Spurgeon, like Nouwen, argues that experience of suffering is both necessary in order for ministers to empathise with those for whom they care and a consequence of dealing with human brokenness. Indeed, he paints a vivid picture of the struggles that the minister’s life entails: the intensity of the work, the lack of rest, the weariness of deep, persistent study, the struggles of consistently carrying the burdens of others. “Let no man who looks for ease of mind and seeks the quietude of life enter the ministry”, he warns; “if he does so, he will flee from it in disgust.” Yet he goes further to argue that depression provides a necessary antidote to more dangerous human weaknesses, noting the significance of depression in humbling great men and women of faith in the past, to keep them from what St. Paul described as “becoming conceited because of the surpassing greatness” of their encounters with God (2 Corinthians 12:7). Spurgeon evokes the language of Paul’s account in 2 Corinthians when describing the life of Martin Luther as an example: “His great spirit was often in the seventh heaven of exultation, and as frequently on the borders of despair.” The same, he notes, is seen in the life of Elijah, whose ecstatic victory over the prophets of Baal was followed by one of the Bible’s most stark accounts of depression: “For him no notes of self-complacent music, no strutting like a conqueror in robes of triumph; he flees from Jezebel, and feeling the revulsion of his intense excitement, he prays that he may die”.

Spurgeon explains the need for this to happen by saying that “poor human nature cannot bear such strains as heavenly triumphs bring to it; there must come a reaction.” The heights of spiritual triumph need to be offset by despair at our own inadequacy so that we are saved from a greater danger: the dangers of besetting pride:

Men cannot bear unalloyed happiness; even good men are not yet fit to have “their brows with laurel and with myrtle bound,” without enduring secret humiliation to keep them in their proper place. Whirled from off our feet by a revival, carried aloft by popularity, exalted by success in soulwinning, we should be as the chaff which the wind driveth away, were it not that the gracious discipline of mercy breaks the ships of our vainglory with a strong east wind, and casts us shipwrecked, naked and forlorn, upon the Rock of Ages.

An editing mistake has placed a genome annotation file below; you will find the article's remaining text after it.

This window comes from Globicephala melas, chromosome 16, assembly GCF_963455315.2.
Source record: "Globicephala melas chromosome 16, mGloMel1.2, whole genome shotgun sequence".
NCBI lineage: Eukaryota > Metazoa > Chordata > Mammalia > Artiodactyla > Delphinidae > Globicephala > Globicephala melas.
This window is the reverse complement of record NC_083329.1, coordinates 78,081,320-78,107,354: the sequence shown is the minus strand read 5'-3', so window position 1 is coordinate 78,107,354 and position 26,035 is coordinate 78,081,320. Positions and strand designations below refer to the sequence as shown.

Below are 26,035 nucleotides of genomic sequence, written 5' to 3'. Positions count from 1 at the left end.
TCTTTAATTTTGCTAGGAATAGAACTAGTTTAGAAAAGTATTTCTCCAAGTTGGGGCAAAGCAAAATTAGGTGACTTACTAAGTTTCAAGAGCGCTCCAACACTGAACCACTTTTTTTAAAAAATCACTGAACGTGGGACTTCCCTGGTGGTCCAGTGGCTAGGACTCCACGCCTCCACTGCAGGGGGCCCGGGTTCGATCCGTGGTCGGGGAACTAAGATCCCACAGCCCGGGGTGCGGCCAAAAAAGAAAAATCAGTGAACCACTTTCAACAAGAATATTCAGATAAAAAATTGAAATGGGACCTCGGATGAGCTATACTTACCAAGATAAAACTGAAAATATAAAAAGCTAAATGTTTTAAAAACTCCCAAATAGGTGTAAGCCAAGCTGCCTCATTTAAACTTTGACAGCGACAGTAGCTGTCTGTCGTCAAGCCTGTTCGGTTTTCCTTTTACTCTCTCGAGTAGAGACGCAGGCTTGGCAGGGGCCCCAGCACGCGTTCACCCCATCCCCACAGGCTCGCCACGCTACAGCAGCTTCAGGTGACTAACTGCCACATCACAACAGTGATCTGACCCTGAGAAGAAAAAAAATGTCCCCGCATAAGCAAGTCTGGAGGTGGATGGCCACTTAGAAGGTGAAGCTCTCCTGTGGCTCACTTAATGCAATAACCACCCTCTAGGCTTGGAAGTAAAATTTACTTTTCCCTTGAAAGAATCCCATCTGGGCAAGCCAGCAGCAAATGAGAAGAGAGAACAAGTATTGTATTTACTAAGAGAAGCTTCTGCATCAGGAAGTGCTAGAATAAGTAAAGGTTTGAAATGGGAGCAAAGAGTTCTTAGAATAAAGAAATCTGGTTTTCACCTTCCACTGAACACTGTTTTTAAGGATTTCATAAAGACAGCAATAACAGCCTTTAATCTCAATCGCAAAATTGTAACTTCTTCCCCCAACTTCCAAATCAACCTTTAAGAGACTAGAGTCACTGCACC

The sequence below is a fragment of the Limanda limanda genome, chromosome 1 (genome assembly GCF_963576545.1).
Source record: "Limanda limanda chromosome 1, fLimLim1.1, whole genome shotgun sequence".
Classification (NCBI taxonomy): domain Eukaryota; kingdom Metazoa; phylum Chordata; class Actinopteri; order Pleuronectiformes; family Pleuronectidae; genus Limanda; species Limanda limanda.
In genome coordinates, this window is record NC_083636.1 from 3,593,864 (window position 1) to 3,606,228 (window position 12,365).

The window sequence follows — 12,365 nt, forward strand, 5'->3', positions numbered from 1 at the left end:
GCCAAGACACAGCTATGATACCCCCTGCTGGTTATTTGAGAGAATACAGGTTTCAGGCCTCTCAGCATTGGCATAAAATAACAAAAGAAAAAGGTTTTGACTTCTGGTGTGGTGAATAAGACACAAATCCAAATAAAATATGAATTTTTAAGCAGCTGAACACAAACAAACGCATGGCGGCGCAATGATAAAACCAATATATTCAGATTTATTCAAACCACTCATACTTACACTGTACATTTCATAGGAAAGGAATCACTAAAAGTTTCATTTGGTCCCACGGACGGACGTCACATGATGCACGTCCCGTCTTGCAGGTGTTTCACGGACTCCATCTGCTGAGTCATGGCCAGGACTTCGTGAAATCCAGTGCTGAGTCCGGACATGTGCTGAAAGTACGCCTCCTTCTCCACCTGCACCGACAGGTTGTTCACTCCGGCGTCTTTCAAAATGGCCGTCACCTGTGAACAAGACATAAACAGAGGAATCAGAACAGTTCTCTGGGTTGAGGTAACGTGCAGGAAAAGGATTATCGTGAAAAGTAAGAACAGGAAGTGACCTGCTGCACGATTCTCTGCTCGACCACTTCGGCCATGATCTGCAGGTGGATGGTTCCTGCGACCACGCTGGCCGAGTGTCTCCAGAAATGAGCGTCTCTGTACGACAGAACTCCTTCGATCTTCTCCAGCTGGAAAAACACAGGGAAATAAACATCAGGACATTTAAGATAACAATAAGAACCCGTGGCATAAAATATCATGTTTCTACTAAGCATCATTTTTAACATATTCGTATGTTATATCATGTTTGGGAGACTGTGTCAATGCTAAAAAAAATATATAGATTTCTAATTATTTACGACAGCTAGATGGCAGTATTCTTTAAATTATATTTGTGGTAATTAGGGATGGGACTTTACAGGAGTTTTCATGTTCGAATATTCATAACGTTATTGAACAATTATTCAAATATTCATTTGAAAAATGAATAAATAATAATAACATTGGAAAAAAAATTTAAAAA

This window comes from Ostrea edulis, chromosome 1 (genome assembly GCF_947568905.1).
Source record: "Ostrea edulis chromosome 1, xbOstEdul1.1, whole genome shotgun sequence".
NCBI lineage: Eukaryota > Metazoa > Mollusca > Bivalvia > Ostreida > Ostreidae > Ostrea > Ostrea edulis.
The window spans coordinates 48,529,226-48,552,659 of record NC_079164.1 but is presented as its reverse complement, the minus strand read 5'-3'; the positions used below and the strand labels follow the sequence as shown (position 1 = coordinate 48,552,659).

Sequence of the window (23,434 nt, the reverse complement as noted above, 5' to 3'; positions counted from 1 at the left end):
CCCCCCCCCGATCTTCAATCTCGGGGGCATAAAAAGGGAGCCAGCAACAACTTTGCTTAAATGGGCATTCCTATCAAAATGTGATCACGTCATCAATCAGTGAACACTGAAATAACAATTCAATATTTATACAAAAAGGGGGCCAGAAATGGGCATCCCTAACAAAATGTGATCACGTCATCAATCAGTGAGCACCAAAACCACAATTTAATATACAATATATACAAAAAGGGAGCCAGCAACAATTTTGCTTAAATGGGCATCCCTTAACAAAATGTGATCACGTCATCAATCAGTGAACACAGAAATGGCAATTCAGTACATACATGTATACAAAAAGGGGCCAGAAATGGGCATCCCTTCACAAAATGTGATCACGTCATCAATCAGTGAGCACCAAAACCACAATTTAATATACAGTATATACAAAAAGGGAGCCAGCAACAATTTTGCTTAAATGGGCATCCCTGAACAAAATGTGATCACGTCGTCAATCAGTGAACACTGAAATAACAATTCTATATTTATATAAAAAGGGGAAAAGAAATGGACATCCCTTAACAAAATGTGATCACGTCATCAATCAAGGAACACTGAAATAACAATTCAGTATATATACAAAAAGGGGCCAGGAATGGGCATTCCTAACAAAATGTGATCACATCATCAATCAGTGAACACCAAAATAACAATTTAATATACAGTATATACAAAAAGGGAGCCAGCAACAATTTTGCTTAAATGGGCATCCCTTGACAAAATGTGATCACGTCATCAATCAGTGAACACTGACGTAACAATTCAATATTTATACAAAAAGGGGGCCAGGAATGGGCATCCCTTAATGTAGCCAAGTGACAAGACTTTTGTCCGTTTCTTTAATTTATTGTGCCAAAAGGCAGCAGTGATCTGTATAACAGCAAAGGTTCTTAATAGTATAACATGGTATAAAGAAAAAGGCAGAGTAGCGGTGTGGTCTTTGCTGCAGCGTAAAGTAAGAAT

Spurgeon is famous for his highly florid metaphors, and this passage is no exception. At times, he tends perhaps towards the purple in his prose, yet the image here is quite an extraordinary one, whereby the rock upon which the ship is wrecked is not a danger at all but a source of salvation: the Rock of Ages. Depression, in Spurgeon’s view, is not always a curse; indeed, often it can even be a means of grace.

Speaking elsewhere of the Beatitudes in the Gospel of Matthew, Spurgeon notes how Jesus, in “describing the saved”, begins with poverty of spirit in order to provide a “ladder” by which “feeble climbers” can hope to ascend. “Had the Savior said, ‘Blessed are the rich in Divine Grace’,” he notes, “he would have spoken a great Truth of God, but very few of us could have derived consolation from there.” Yet, in beginning with poverty of spirit, all may identify themselves in Christ’s blessing and from there ascend to grace. Indeed, Spurgeon argues that the first beatitude is even more central to our experience of grace in that it

is essential to the succeeding characters. It underlies each one of them and is the soil in which alone they can be produced. No man ever mourns before God until he is poor in spirit! Neither does he become meek towards others till he has humble views of himself. Hungering and thirsting after righteousness are not possible to those who have high views of their own excellence – and mercy to those who offend is also a Grace, difficult for those who are unconscious of their own spiritual need.

How, we might ask, can a minister hope to lead others to an understanding of grace which they themselves have never acquired? And how can they acquire it until they know themselves to be poor in spirit? Depression, Spurgeon seems to argue, is one of God’s primary means of bringing us face-to-face with our own poverty of spirit without Him.

Thus, “the lesson of wisdom” found from depression, Spurgeon notes, is to “be not dismayed by soul-trouble.” Indeed, it seems possible even to consider it an unexpected blessing. The economy of God’s grace is full of strange reversals like this, and the Beatitudes are based on them. Spurgeon writes:

If it be inquired why the Valley of the Shadow of Death must so often be traversed by the servants of King Jesus, the answer is not hard to find. All this is promotive of the Lord’s mode of working which is summed up in these words – ‘Not by might nor by power, but by my Spirit, saith the Lord’”.

To confirm this, one has only to think of God’s unexpected ways of dealing with people all through scripture: deliberately choosing Gideon, seemingly the least likely warrior, and assembling for him an army of even less likely warriors, to overthrow Midian; choosing the younger usurper Jacob over the hunter Esau, rejected Leah over beloved Rachel, “the griefs of Hannah” over “the boastings of Penninah”; breaking Paul that he might better trust in the sufficiency of God’s grace. This grace has always used the unexpected and the painful, and has used them to work remarkable wonders in ways that show us that He can “do immeasurably more than all we ask or imagine” (Ephesians 3:20).

John Piper, a great admirer of Spurgeon, expresses a similar sentiment when writing a reflection on his experiences of cancer, provocatively entitled, Don’t Waste Your Cancer. According to Piper, “we waste our cancer if we do not believe it is designed for us by God” and “if we believe it is a curse and not a gift”. The greatest use of cancer, Piper argues, is “to use it as a means of witness to the truth and glory of Christ”. Sometimes cancer, he contends, is the best way for us to do this: a “golden opportunity to show that [Christ] is worth more than life”.